President Donald Trump’s fellow Republicans gained confidence on Thursday that his U.S. Supreme Court nominee, Brett Kavanaugh, could win Senate confirmation after two wavering lawmakers responded positively to an FBI report on accusations of sexual misconduct against the judge.
The report, sent by the White House to the Senate Judiciary Committee in the middle of the night, was denounced by Democrats as a whitewash that was too narrow in scope and ignored critical witnesses.
Thousands of anti-Kavanaugh protesters rallied outside the Supreme Court and entered a Senate office building, holding signs such as “Believe Survivors” and “Kava-Nope.” Hundreds of demonstrators were arrested, including actress Amy Schumer.
But Republicans moved forward with plans for a key procedural vote on Friday and a final vote on Saturday on confirming the conservative federal appeals judge for a lifetime job on the top U.S. court.
The timing of the vote could be complicated by Republican Senator Steve Daines, whose office said on Thursday he planned to attend his daughter’s wedding in Montana on Saturday, making him unavailable to cast his vote.
Republicans control the Senate by a 51-49 margin. With Daines out of the picture, the party would need every other Republican to vote for Kavanaugh for him to be confirmed in a Saturday vote in the event all Democrats oppose him.
No Republicans have said they will vote against Kavanaugh, although four have not committed to supporting him.
Comments by two of them - Jeff Flake and Susan Collins - indicated the FBI report, which was the latest twist in the pitched political battle over Kavanaugh, may have allayed their concerns about him. Flake, a frequent Trump critic, was instrumental in getting the president to order the FBI investigation last Friday.
Trump, himself accused by numerous women during the 2016 presidential race of sexual misconduct, wrote on Twitter that the FBI report showed that the allegations against Kavanaugh were “totally uncorroborated.”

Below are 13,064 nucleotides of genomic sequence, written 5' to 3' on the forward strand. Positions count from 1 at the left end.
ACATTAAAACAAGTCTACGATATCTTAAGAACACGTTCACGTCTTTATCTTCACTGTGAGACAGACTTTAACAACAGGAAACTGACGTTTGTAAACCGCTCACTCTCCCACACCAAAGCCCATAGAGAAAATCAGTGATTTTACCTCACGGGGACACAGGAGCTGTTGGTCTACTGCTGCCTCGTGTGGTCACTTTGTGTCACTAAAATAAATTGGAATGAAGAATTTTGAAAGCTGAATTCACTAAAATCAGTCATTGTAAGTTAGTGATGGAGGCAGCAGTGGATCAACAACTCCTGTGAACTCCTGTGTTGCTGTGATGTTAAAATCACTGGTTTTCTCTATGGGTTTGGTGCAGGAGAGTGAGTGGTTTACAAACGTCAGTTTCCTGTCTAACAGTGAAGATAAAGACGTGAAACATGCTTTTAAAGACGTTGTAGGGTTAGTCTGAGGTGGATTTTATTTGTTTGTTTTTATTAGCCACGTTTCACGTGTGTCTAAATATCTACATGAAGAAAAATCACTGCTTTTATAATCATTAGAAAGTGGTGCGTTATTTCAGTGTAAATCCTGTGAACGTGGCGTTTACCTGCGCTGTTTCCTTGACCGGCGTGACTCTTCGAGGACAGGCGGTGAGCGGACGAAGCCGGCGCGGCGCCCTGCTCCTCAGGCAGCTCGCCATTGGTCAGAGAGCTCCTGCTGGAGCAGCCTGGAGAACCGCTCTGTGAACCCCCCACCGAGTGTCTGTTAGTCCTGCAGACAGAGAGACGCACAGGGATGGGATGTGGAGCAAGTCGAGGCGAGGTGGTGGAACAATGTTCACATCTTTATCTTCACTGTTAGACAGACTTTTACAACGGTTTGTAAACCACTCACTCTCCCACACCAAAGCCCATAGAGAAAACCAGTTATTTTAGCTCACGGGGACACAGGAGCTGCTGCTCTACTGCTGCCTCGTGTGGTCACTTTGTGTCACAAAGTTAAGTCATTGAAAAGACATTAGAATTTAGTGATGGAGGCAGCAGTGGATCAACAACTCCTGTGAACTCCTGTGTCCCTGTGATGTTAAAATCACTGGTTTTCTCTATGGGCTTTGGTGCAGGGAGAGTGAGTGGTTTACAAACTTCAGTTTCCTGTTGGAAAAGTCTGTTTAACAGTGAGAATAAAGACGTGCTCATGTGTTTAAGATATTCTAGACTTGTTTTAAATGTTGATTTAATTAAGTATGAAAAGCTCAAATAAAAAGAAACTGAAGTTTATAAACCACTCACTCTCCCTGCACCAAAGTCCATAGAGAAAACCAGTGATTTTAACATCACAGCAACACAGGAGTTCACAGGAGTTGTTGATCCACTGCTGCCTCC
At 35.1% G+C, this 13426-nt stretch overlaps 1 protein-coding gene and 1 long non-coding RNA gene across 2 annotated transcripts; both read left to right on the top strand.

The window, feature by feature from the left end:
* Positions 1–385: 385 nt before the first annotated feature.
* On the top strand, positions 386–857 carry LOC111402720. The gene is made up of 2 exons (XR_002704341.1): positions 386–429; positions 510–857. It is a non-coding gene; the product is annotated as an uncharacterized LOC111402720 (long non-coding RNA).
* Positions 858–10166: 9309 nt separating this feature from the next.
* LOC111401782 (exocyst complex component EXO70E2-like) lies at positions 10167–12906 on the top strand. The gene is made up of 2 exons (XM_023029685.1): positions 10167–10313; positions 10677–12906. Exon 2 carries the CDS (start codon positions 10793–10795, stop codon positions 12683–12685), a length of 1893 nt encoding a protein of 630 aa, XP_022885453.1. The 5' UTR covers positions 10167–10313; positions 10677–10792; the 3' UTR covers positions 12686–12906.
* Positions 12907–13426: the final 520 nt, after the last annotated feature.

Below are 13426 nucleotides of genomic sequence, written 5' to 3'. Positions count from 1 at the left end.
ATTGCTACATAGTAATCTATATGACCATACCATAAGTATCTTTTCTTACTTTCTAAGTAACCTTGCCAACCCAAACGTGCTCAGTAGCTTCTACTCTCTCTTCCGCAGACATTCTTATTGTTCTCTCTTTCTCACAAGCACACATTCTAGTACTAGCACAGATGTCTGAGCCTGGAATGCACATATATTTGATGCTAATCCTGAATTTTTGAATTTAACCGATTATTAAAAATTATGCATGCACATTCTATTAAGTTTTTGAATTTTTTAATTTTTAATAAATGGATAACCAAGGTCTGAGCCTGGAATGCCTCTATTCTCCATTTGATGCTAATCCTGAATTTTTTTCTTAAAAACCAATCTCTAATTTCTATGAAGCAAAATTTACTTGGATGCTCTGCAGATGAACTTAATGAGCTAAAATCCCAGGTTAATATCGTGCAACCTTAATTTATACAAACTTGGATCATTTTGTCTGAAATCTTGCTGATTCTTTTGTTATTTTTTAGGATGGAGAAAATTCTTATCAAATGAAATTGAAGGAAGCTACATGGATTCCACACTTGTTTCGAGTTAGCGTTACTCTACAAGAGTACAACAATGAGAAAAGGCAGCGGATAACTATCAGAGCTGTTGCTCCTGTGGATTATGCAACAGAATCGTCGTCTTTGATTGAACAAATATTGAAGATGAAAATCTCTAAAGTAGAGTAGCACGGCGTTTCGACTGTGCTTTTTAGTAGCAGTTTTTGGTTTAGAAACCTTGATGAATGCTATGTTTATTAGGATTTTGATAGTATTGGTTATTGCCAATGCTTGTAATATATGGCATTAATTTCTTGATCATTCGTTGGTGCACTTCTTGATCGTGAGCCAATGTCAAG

Collins said the FBI investigation appeared to be thorough. Flake said he saw no additional corroborating information against Kavanaugh, although he was “still reading” it. Another undecided Republican, Senator Lisa Murkowski, did not offer her view on the FBI report.
Cory Gardner, a Republican from Colorado, wants to finish reading the report before he makes a decision, his spokesman Casey Contres told the Denver Post. Gardner’s spokesman did not respond to a request for comment from Reuters.
While the comments by Flake and Collins were positive, neither explicitly announced support for Kavanaugh.
A previously undecided Democratic senator, Heidi Heitkamp, said she would vote against Kavanaugh, citing “concerns about his past conduct” and questions about his “temperament, honesty and impartiality” after his angry, defiant testimony a week ago to the Senate Judiciary Committee.
Senator Joe Manchin, the only remaining undecided Democrat, said he would finish reading the report on Friday morning.
Democratic Senator Dianne Feinstein noted that the FBI did not interview Kavanaugh himself or Christine Blasey Ford, a university professor from California who has accused Kavanaugh of sexual assault in 1982.
“It smacks of a whitewash,” Democratic Senator Richard Blumenthal told reporters, saying the report should not give political cover for Republicans to vote for Kavanaugh because “it is blatantly incomplete.”
Most Democrats opposed Trump’s nomination of Kavanaugh from the outset. If confirmed, he would deepen conservative control of the court. The sharply partisan battle became an intense political drama when Ford and two other women emerged to accuse Kavanaugh of sexual misconduct in the 1980s when he was in high school and college.